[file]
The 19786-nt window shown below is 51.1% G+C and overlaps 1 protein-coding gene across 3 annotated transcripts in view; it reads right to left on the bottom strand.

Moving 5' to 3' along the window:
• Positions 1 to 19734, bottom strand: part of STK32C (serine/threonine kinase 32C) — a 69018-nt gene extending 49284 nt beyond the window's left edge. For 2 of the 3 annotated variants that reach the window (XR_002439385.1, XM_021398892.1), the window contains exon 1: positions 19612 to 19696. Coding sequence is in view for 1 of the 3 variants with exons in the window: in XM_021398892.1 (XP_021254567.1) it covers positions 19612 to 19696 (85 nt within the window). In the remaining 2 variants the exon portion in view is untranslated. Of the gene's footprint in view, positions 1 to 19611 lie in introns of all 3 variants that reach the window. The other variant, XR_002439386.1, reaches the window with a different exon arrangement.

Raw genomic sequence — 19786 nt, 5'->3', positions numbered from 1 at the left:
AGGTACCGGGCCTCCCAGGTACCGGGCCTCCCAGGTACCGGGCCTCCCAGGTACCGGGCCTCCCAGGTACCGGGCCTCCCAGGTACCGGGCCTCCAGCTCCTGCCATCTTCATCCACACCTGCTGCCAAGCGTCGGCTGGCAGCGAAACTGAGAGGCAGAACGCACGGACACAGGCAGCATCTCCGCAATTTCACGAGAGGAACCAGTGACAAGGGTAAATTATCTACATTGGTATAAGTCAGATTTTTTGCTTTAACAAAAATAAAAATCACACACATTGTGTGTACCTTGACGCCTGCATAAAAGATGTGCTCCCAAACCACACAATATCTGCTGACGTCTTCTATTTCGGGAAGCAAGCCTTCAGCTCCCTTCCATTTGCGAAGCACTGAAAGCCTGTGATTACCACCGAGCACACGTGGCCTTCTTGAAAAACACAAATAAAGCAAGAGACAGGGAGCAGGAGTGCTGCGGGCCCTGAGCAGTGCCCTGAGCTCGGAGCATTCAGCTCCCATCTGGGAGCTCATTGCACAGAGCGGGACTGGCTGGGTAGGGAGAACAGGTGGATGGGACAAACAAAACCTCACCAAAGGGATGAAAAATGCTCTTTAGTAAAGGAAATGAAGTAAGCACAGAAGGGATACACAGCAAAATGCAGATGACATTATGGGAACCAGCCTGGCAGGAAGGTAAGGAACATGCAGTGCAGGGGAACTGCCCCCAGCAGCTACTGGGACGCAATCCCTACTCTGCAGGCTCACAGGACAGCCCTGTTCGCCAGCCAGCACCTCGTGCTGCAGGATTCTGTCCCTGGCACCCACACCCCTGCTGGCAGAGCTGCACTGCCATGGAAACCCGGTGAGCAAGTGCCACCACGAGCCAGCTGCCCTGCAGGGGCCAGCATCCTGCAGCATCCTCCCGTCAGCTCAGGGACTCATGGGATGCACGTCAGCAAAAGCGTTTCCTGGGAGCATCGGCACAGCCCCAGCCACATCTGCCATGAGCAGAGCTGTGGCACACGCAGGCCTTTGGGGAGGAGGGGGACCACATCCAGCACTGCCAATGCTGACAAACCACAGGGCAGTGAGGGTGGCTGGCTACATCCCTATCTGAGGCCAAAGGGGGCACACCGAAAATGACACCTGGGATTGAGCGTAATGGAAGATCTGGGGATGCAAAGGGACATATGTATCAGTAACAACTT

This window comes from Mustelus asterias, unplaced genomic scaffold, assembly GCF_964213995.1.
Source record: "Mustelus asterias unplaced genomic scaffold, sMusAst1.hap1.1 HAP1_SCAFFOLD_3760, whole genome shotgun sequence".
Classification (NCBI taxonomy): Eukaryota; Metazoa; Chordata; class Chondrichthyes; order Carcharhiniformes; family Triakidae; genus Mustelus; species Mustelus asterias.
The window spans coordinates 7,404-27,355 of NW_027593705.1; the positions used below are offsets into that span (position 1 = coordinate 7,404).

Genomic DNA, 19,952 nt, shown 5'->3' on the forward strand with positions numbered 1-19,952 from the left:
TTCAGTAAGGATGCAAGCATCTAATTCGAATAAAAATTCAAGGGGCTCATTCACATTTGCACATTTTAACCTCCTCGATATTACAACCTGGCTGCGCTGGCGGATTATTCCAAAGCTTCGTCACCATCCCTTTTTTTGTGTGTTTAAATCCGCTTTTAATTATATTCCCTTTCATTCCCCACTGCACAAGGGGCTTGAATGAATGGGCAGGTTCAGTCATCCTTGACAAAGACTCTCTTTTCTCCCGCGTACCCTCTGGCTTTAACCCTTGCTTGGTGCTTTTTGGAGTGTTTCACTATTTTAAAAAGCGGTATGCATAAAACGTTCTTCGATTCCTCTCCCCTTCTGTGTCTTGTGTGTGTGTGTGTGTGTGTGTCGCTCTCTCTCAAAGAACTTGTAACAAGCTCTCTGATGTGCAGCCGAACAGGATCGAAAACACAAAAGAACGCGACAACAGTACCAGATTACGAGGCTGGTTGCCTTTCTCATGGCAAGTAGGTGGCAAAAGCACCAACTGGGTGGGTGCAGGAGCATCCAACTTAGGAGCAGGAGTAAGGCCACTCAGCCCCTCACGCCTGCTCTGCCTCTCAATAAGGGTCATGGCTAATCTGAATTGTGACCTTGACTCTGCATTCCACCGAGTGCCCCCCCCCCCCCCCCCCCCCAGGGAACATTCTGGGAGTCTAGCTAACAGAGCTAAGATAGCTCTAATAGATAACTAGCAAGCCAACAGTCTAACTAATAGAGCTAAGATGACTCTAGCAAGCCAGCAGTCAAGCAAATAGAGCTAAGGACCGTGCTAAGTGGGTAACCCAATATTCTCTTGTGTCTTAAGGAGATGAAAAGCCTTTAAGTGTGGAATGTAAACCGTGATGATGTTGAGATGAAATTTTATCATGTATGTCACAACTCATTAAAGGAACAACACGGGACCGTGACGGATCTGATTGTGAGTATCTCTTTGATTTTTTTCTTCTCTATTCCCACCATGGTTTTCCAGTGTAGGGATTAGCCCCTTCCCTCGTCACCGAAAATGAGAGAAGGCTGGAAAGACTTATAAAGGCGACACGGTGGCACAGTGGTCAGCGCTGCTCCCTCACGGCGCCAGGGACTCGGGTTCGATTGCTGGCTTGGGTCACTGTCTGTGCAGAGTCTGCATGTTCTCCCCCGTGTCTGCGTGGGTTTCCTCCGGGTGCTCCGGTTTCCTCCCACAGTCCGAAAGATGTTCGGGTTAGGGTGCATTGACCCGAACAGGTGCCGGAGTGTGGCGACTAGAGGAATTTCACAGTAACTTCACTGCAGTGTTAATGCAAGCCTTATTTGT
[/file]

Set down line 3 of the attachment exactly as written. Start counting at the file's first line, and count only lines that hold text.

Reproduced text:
• Positions 1 to 19734, bottom strand: part of STK32C (serine/threonine kinase 32C) — a 69018-nt gene extending 49284 nt beyond the window's left edge. For 2 of the 3 annotated variants that reach the window (XR_002439385.1, XM_021398892.1), the window contains exon 1: positions 19612 to 19696. Coding sequence is in view for 1 of the 3 variants with exons in the window: in XM_021398892.1 (XP_021254567.1) it covers positions 19612 to 19696 (85 nt within the window). In the remaining 2 variants the exon portion in view is untranslated. Of the gene's footprint in view, positions 1 to 19611 lie in introns of all 3 variants that reach the window. The other variant, XR_002439386.1, reaches the window with a different exon arrangement.